You want an offshore fishing adventure peppered with multiple pelagic species, high-octane drag-screaming action, and endless blue water? Then it’s time to cruise for the edge of the Continental Shelf and fish Baltimore Canyon.
Baltimore Canyon is one of the most dramatic forms of offshore structure anywhere in the ocean off the DelMarVa coastline—and it makes for some awesome offshore angling adventures. Here you’ll encounter white and blue marlin, mahi-mahi, wahoo, and tunas including yellowfin, albacore, and big eye. If, that is, you know how to fish at the Baltimore. Read on, then match these spots up with the chart at the end.
Baltimore Canyon Offshore Fishing Hotspots
Zone A - About 60 nautical miles from the Ocean City inlet to the tip, and around 62 nautical miles from Indian River inlet, Baltimore has several stand-out features. The first you’ll want to check out is just inside of the tip of the canyon, marked as hotspot A on this chart. This area isn’t really part of the canyon itself, but this is an area where currents are constantly mixing and changing. You may find weedlines here, you may spot common dolphin (known as “two-tones,” these are the dolphin that yellowfin tuna often feed near), or you may spot rips. In all of these cases, it’s well worth pulling back on the throttles and stating the day here.
BONUS TIP: Late in the season make sure you have a Green Machine or two in the spread, because albacore frequent this area as well. But savvy anglers don’t buy their Green Machines pre-rigged. Instead, they get them un-rigged, and set them up with 100- or 120-pound test instead of the heavier stuff pre-rigs are made with. You’ll notice the action of the lure increases greatly with the lighter leader, and the albacore love it.
Zone B - The tip of the canyon allows you to try trolling through constantly rising and falling depths, as you go from one side to the other. The drop-off is usually well-marked by lobster pot balls along the edges, and if you’re a fan of mahi-mahi, this is the most reliable place around to find them.
Zones C and D - Here, you’ll find the sharpest drop-offs of the canyon, known as the south wall (C) and the north wall (D). Most anglers will zig-zag along one wall or the other, covering waters from 70 fathoms or so to 100 or 150 fathoms. Trolling the walls is a classic technique, and it works.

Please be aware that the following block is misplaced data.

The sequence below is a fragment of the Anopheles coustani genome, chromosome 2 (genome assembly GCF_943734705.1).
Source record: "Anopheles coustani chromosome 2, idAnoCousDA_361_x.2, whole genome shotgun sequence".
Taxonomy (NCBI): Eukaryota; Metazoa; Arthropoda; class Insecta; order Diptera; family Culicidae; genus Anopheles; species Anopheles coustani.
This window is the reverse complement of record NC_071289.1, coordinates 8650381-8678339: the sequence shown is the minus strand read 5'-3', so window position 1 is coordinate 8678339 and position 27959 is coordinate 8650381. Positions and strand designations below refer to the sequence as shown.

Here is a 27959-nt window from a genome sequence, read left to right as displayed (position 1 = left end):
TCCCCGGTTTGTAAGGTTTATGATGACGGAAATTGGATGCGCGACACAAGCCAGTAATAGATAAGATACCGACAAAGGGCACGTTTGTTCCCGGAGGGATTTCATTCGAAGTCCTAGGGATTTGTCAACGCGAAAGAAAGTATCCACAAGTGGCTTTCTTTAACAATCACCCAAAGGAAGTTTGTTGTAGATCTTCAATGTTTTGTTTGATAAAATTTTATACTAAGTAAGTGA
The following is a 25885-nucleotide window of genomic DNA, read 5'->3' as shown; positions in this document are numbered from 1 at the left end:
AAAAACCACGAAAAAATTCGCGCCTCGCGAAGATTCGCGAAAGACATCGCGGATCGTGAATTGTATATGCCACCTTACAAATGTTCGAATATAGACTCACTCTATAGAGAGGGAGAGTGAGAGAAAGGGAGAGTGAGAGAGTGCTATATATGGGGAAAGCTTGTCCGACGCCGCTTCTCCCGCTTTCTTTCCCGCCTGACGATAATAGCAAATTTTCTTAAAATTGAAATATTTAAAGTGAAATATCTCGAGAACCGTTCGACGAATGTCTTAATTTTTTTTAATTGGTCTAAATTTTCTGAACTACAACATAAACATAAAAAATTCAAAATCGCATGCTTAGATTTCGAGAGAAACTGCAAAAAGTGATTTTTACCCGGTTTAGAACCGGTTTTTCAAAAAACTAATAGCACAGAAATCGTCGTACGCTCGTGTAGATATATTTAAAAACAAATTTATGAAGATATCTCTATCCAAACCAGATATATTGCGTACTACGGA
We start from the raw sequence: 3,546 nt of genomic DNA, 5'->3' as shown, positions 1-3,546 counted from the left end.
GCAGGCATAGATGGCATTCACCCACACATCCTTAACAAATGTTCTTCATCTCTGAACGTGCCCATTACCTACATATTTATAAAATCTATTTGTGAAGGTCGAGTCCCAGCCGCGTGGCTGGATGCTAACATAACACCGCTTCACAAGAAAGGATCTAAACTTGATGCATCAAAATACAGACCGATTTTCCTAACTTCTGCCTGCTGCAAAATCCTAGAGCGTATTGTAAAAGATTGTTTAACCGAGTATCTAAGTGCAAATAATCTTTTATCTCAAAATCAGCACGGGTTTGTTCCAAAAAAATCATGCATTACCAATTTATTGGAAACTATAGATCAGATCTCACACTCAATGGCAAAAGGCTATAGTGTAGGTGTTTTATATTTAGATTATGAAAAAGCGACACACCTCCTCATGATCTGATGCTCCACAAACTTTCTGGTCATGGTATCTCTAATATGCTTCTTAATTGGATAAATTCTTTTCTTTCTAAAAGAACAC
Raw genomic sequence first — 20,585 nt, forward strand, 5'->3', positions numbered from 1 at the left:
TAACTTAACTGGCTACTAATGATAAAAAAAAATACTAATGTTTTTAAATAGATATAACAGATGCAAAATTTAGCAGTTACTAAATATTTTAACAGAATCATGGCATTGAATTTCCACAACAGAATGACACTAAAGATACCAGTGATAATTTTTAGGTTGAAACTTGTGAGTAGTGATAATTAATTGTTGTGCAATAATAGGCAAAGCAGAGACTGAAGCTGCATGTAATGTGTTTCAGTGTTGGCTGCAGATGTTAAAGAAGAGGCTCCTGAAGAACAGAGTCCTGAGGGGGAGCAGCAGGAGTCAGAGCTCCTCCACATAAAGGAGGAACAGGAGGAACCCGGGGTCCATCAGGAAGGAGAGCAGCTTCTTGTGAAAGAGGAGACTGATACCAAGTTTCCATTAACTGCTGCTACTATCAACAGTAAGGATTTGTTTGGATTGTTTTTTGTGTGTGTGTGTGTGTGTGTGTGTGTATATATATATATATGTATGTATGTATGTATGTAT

Zone E - Take particular note of the bulge in the north wall, marked by hotspot E. Yes, it can be quite productive during the day, but night fishermen planning to overnight at the Baltimore in search of tuna fish really need to remember this spot. For whatever reason, it produces well when a light north-east breeze pushes you slowly from 70 to 100 fathoms. Yellowfin are the norm, but bigeye will pop up here, too. Don’t forget your green night-light—it’s key for bringing up bait and fish from the depths. And if you’re not flocked by squid after an hour or so of drifting in the dark, move on. When the squid aren’t around, neither are the predators.
Zones F and G - The northern and southern bights of the canyon, are naturally places anglers will want to probe. Mixing currents often cause weeds and flotsam to collect here—as well as the fish. White marlin, blue marlin, and yellowfin all make showings at the bights, and bigeye hunters will find their quarry here, too (especially F), though your best bet when in pursuit of that species is to keep a sharp eye out for pilot whales, and fish amongst them.
Zone H - Outside the bights and outside of the canyon itself lies the 500 fathom tip. It’s deep here—really deep. Much of the time the tunas will be more plentiful in other areas of Baltimore, but anglers ISO swordfish will certainly want to keep the 500 fathom tip in mind. Try dropping squid baits to 50’, 100’, 200’, and 300’ at night, on lines illuminated with glow sticks rigged 20’ above 12/0 circle hooks.
As in all fishing, finding and focusing on structure is a key to success. And here in Baltimore Canyon, you’ll find plenty of it. All of the pelagic predators frequent these big-city waters—so anglers hunting for them should make their way here, too.
Sign up here to get the weekly FishTalk Chesapeake Bay and Mid-Atlantic fishing reports in your email inbox, every Friday by noon.